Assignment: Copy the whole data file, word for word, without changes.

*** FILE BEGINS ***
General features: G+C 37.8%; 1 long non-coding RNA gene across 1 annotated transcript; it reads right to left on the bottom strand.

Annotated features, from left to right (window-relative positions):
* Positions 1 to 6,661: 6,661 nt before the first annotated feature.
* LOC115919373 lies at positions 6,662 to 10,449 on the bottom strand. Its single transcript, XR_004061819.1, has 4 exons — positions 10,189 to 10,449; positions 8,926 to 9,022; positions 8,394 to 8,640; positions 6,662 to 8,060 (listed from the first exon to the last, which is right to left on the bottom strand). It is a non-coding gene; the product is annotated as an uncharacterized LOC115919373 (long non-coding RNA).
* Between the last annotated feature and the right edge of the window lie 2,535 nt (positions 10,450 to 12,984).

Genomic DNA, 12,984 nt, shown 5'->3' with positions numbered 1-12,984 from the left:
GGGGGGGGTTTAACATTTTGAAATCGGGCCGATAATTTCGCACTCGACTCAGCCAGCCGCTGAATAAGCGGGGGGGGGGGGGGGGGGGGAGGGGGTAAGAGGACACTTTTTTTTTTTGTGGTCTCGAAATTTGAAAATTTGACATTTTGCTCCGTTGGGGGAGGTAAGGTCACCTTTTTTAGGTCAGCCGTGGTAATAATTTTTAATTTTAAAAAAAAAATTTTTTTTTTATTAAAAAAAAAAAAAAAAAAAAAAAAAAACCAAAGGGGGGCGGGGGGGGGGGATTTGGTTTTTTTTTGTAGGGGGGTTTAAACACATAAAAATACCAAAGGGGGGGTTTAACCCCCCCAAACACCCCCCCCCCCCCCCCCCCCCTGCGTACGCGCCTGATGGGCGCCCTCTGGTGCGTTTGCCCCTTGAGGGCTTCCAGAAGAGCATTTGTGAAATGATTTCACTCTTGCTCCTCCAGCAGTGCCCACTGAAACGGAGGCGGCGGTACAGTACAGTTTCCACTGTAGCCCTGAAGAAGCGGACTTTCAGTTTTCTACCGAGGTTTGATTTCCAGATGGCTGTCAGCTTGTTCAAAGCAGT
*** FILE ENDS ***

General features: G+C 37.8%; 1 long non-coding RNA gene across 1 annotated transcript; it reads right to left on the bottom strand.

Annotated features, from left to right (window-relative positions):
* Positions 1 to 6,661: 6,661 nt before the first annotated feature.
* LOC115919373 lies at positions 6,662 to 10,449 on the bottom strand. Its single transcript, XR_004061819.1, has 4 exons — positions 10,189 to 10,449; positions 8,926 to 9,022; positions 8,394 to 8,640; positions 6,662 to 8,060 (listed from the first exon to the last, which is right to left on the bottom strand). It is a non-coding gene; the product is annotated as an uncharacterized LOC115919373 (long non-coding RNA).
* Between the last annotated feature and the right edge of the window lie 2,535 nt (positions 10,450 to 12,984).

Genomic DNA, 12,984 nt, shown 5'->3' with positions numbered 1-12,984 from the left:
GGGGGGGGTTTAACATTTTGAAATCGGGCCGATAATTTCGCACTCGACTCAGCCAGCCGCTGAATAAGCGGGGGGGGGGGGGGGGGGGGAGGGGGTAAGAGGACACTTTTTTTTTTTGTGGTCTCGAAATTTGAAAATTTGACATTTTGCTCCGTTGGGGGAGGTAAGGTCACCTTTTTTAGGTCAGCCGTGGTAATAATTTTTAATTTTAAAAAAAAAATTTTTTTTTTATTAAAAAAAAAAAAAAAAAAAAAAAAAAACCAAAGGGGGGCGGGGGGGGGGGATTTGGTTTTTTTTTGTAGGGGGGTTTAAACACATAAAAATACCAAAGGGGGGGTTTAACCCCCCCAAACACCCCCCCCCCCCCCCCCCCCCTGCGTACGCGCCTGATGGGCGCCCTCTGGTGCGTTTGCCCCTTGAGGGCTTCCAGAAGAGCATTTGTGAAATGATTTCACTCTTGCTCCTCCAGCAGTGCCCACTGAAACGGAGGCGGCGGTACAGTACAGTTTCCACTGTAGCCCTGAAGAAGCGGACTTTCAGTTTTCTACCGAGGTTTGATTTCCAGATGGCTGTCAGCTTGTTCAAAGCAGT